How to program materials
Can the properties of composite materials be predicted? Empa scientists have mastered this feat and thus can help achieve research objectives faster. This leads, for instance, to better recycling techniques and electrically conductive synthetic materials for the solar industry. (2019-05-21)

Wristband samplers show similar chemical exposure across three continents
After Oregon State University researchers deployed chemicals to individuals on three continents, they found that no two wristbands had identical chemical detections. But the same 14 chemicals were detected in more than 50 percent of the wristbands returned from the United States, Africa and South America. (2019-04-22)

New concept for novel fire extinguisher in space
A research team at Toyohashi University of Technology has developed a new concept of fire extinguishing, named Vacuum Extinguish Method. VEM is based on the ''reverse'' operation of the conventional fire extinguishing procedure; It sucks the combustion products, even flame and the firing source itself into a vacuum chamber to clean up the firing zone. This concept is advantageous for space use, as it prevents the spread of harmful combustible products throughout the enclosed cabin. (2019-04-18)

Characterization of 'hidden' dioxins from informal e-waste processing
The composition of mixed brominated/chlorinated dibenzofurans (PXDFs) and diphenyl ethers in soils from an e-waste site in Ghana suggests a formation of PXDFs through condensation of the flame retardant PBDEs and subsequent bromine-to-chlorine exchange. PXDFs were substantial contributors of toxic equivalents among dioxins from e-waste burning. (2019-04-13)

Minimizing fuel explosions and fires from accidents and terrorist acts with polymers
When an act of terrorism or a vehicle or industrial accident ignites fuel, the resulting fire or explosion can be devastating. Today, scientists will describe how lengthy but microscopic chains of polymers could be added to fuel to significantly reduce the damage from these terrifying incidents. The researchers will present their results today at the American Chemical Society Spring 2019 National Meeting & Exposition. (2019-04-02)

Hands spread flame retardants, plasticizers throughout homes
Hundreds of everyday items, from furniture to cell phones to floor wax, contain organophosphate ester (OPE) flame retardants and plasticizers. Some of these compounds make their way into the air, onto surfaces and even inside our bodies, with uncertain health effects. Today, researchers report that hands play a central role in transferring OPEs throughout the indoor environment. The researchers are presenting their results at the American Chemical Society Spring 2019 National Meeting & Exposition. (2019-04-02)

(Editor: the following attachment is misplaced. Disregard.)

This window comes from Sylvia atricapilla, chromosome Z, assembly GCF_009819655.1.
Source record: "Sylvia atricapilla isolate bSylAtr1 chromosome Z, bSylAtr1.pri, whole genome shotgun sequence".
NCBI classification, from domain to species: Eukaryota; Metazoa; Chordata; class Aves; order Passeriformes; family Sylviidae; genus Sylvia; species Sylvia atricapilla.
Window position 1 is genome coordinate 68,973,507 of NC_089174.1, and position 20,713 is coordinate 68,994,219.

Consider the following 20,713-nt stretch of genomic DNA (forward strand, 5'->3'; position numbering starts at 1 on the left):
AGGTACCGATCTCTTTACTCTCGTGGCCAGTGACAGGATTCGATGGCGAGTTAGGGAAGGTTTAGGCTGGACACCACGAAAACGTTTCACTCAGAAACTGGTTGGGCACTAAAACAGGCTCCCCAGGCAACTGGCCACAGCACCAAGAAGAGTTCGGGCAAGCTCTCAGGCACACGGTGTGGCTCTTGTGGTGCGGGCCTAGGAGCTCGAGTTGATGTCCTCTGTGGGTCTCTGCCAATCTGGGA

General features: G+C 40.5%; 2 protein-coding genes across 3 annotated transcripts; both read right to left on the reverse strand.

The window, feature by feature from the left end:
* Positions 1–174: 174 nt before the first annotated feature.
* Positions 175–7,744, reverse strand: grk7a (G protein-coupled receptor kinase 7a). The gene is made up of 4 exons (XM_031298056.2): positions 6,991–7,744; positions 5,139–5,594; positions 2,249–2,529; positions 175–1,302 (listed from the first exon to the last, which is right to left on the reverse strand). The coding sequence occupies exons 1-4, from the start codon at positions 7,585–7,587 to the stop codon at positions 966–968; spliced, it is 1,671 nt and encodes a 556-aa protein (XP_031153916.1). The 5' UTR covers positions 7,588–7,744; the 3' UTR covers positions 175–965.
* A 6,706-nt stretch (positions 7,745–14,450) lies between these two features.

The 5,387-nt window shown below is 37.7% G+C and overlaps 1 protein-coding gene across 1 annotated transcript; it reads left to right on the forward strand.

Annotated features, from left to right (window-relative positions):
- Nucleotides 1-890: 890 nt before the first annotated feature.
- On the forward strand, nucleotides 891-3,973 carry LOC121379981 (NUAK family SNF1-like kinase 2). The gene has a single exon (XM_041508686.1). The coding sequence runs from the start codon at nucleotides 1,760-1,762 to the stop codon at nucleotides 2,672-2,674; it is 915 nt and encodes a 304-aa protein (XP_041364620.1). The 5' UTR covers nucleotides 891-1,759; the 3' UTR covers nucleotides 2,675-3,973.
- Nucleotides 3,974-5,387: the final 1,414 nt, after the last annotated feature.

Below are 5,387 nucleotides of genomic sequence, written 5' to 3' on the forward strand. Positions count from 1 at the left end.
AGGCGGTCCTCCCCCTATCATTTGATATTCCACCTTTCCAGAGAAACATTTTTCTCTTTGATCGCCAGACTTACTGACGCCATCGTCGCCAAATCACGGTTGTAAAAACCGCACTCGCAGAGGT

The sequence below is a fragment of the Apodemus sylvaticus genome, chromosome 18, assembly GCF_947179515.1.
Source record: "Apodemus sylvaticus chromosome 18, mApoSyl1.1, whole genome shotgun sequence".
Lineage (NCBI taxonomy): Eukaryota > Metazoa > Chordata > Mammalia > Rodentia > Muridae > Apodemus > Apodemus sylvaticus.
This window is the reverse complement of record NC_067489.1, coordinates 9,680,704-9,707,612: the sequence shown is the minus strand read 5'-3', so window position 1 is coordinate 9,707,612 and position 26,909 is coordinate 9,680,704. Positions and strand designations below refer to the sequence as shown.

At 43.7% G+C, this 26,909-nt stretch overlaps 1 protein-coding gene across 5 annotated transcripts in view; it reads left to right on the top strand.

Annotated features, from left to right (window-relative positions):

Experts discover historic roots of Medicare for All, public option and free-market proposals
As political leaders debate the future of the US health care system, a pair of health financing experts discovered that all of the current proposals -- from Medicare for All to 'repeal and replace' -- have been circulating in various forms since the 1940s. For example, today's 'public option' plans that would offer individuals the option to buy-in to Medicare or Medicaid were first proposed by two Republicans, Sen. Jacob Javits and Rep. John Lindsay in the early 1960s. (2019-04-01)

How to protect gymnasts from hazardous chemicals at gym facilities
In an intervention study, aimed at addressing high exposures among gymnasts to toxic flame retardant chemicals, researchers show that replacing the foam cubes in the landing pits with flame retardant-free alternatives can significantly reduce their exposures. (2019-03-26)

Children carry evidence of toxins from home flooring and furniture
Children living in homes with all vinyl flooring or flame-retardant chemicals in the sofa have significantly higher concentrations of potentially harmful semi-volatile organic compounds (SVOCs) in their blood or urine than children from homes where these materials are not present, according to new Duke University-led research. The researchers presented their findings Feb. 17 at the annual meeting of the American Association for the Advancement of Science in Washington, D.C. (2019-02-17)

SDSU researchers find new way to measure nicotine exposure in children
A team of researchers from SDSU has found silicone wristbands to be an effective way to measure children's exposure to secondhand smoke. (2019-02-14)

Texas A&M researchers develop fire-retardant coating featuring renewable materials
Texas A&M University researchers are developing a new kind of flame-retardant coating using renewable, nontoxic materials readily found in nature, which could provide even more effective fire protection for several widely used materials (2019-02-12)

Research shows hidden fire risk of emollients
New research carried out by forensic scientists at Anglia Ruskin University has shown that commonly-used emollients can pose a significant fire risk once they have dried on fabric such as clothing and bedding. (2019-02-04)

Researchers create first carbon fibers with uniform porous structure
Chemistry researchers use block copolymers to create first carbon fibers with uniform porous structure. (2019-02-01)